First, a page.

6. Southampton vs United, 2017
Ticket Price: £72 [category 3]
Competition: League Cup [Final]
The first favourable result in this list, the 3-2 League Cup final victory against Southampton in the relatively successful 2017 season. Whilst this is a much lower profile Wembley fixture, it is a final none the less, and at £72 for the middle of 5 categories (ranging from £40-100) it’s a little bit more reasonable than FA Cup. It still represents a 100% increase on our standard ticket for a home game at Old Trafford though. When your team’s picking up silverware, especially with a late winner, the cost can always be justified; that’s what it’s all about after all.
Ticket Price: £71 (720 kr)
Competition: Europa League
The first real shocker of the list, a last 32 round match against Danish minnows FC Midtjylland. A round earlier and a competition lower than the match in Seville, the £71 ticket really was scandalous, more so because the club even announced that “these are the kind of games that are important for FC Midtjylland to make good business from”. It wasn’t the first nor will it be the last time that United fans get fleeced due to the attractiveness that our club has to opposition teams. It was a freezing cold night and Denmark isn’t the cheapest place to drink. Oh, and we lost 2-1.
8. Real Madrid vs United, 2013
Ticket Price: £65 (€75)
Competition: Champions League
An unsurprising name on the list, Real Madrid are the team that always sit next to United when it comes to financial leaderboards. A last 16 Champions League game at the Bernabéu is appealing to any football fan, and 13 time-winners Madrid know this, making it easy for them to charge £65 for the away fans to sit in the steep third tier. You can just about make out the goals from that vantage point, for us a fair 1-1 and a packed out United end. Given what we’ve seen in Spain in recent years it’s likely Madrid’s prices will have shot up to €100 now, 5 years on. Cue us being drawn in their group for the 2018/19 season.
9. Crystal Palace vs United, 2016
Ticket Price: £65 [category 3]
Competition: FA Cup [Final]
Another FA Cup Final features, with the victorious 2016 game against Palace. United’s second appearance in three seasons, this made the huge increases for the 2018 even more apparent to our fans. Our £65 tickets were only category 3 (the equivalent seat was £70 in 2018) however with the bands at £45-115 there was a stark difference to 2018’s most expensive ticket (£145). It’s clear greed by the FA, there’s no way the increases can be justified, and telling us that we’re “directly investing in the future of the game in this country” means little really to us really. But, a 2-1 win meant another trophy and Louis van Gaal’s finest hour, though it wasn’t enough to save him after a fairly dire 2 years.
10. Spurs vs United, 2018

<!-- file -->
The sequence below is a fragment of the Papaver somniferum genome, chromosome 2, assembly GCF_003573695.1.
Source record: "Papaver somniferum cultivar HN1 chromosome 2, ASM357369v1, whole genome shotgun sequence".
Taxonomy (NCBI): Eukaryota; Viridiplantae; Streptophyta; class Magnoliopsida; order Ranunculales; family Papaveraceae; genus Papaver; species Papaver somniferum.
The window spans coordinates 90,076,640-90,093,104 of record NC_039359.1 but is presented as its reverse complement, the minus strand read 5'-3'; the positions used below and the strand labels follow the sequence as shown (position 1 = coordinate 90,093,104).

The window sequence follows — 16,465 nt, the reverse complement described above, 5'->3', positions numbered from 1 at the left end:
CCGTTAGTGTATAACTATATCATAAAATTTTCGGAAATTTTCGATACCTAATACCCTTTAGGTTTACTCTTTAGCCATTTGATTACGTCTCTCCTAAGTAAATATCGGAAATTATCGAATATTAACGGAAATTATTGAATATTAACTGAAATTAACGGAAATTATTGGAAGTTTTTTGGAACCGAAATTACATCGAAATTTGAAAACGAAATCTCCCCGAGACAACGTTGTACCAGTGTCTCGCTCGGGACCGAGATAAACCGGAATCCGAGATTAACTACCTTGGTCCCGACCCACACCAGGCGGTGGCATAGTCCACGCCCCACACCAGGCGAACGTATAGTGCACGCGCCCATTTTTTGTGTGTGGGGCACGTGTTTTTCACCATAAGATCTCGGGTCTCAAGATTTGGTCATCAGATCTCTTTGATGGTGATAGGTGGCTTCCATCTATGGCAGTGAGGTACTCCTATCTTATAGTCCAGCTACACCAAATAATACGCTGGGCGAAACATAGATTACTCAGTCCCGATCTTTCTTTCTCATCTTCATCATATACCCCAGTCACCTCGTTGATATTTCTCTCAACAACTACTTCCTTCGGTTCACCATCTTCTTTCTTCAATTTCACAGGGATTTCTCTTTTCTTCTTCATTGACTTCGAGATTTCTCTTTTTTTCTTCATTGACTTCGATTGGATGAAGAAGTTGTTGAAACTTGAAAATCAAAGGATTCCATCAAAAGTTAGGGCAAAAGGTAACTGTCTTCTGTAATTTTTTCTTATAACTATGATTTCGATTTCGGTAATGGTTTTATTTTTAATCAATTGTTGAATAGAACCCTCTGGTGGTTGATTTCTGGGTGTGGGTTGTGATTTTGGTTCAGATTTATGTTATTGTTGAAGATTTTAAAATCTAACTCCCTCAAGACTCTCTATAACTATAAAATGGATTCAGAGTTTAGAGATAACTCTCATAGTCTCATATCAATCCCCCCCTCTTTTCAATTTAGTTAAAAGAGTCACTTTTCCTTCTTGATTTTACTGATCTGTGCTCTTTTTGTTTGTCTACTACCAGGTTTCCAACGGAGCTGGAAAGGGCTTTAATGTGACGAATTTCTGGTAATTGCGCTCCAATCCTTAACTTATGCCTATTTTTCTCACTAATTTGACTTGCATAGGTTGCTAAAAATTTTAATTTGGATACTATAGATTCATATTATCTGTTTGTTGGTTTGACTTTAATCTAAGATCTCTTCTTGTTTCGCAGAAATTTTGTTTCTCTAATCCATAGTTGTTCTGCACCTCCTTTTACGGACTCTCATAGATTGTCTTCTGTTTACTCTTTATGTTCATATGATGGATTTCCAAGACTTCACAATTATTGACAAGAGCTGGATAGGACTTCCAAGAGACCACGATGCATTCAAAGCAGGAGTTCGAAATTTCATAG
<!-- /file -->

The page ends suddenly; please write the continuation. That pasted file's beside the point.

Ticket Price: £65 [category 2]
Competition: FA Cup
More FA Cup action (spot the trend?) with the semi final against Tottenham, which cost 77% less than the final. A £65 ticket to see your team win at Wembley, only to have to go back a month for the main event, but the fact that the semi’s are played at Wembley is another story. A 2-1 win on the day and an amazing atmosphere, probably helped with some lower priced seats (categories ranging from £30-80) and actually one of the few highlights of the season. So many games at Wembley do take the shine away from it a little, I’ve been there with United a dozen times, but it’s still been the destination for some great days out.
11. Arsenal vs United, 2014
Ticket Price: £62
Competition: Premier League
The Premier League, much criticised for it’s impact on money in the English game, finally makes the list just outside the top 10. Arsenal’s move to the Emirates stadium in 2006 led to the most expensive away tickets in the league, my last visit in 2014 (obviously a 0-0) set us back £62, and this was up to £64 by the 2016 season. Thankfully the work of the FSF meant that all PL away games from the 2016/17 season were priced at £30. Away fans, always the heartbeat of any match, were finally considered and recognised for their support. The timing was great too, with clubs such as Chelsea and City creeping towards £60 tickets before this came into play. Arsenal still have the most expensive home tickets in the league though, with some season tickets priced at well over £1,700.
Ticket Price: £60 (€70) [category 3]
Competition: Europa League [Final]
A further addition to this (initial) top 10 list, the 2017 Europa League final. Despite the growing prestige of this tournament, somewhat boosted by Champions League qualification for the winner, has meant that United have sat amongst Chelsea, Sevilla and Atletico Madrid as recent winners. United’s 2-0 won over Ajax was the biggest high in the post-Fergie era, with thousands of fans there in Stockholm. Whilst prices ranged from €45-150, our £60 (€70) ticket behind the goal was worth it. Considering that was the same price we paid for the 2009 Champions League final in Rome, it’s clear that UEFA haven’t quite tried to monetise the second tier competition in the same way, yet.
Football is a big money business, with sponsor and TV deals dwarfing all other revenue streams. There’s less reliance on ticket money for teams like United, which shows in their decision to freeze season ticket prices for the past seven years. Whilst the Premier League away ticket market has been regulated to some extent, supporters are generally being priced out of the game.
One of the issues of rising prices is demand, with 5 of these 11 matches being finals, the games that fair weather fans will always be willing to pay over the odds for. With UEFA always looking to rake in as much as they can and the FA following suit to pay for Wembley it’s no surprise that teams in Europe, particularly Spain, see games in the Champions League as an opportunity to extort supporters. Continued lobbying will help and hopefully influence policy, like in the PL. The governing bodies and TV companies both need to remember though, that football without fans is nothing.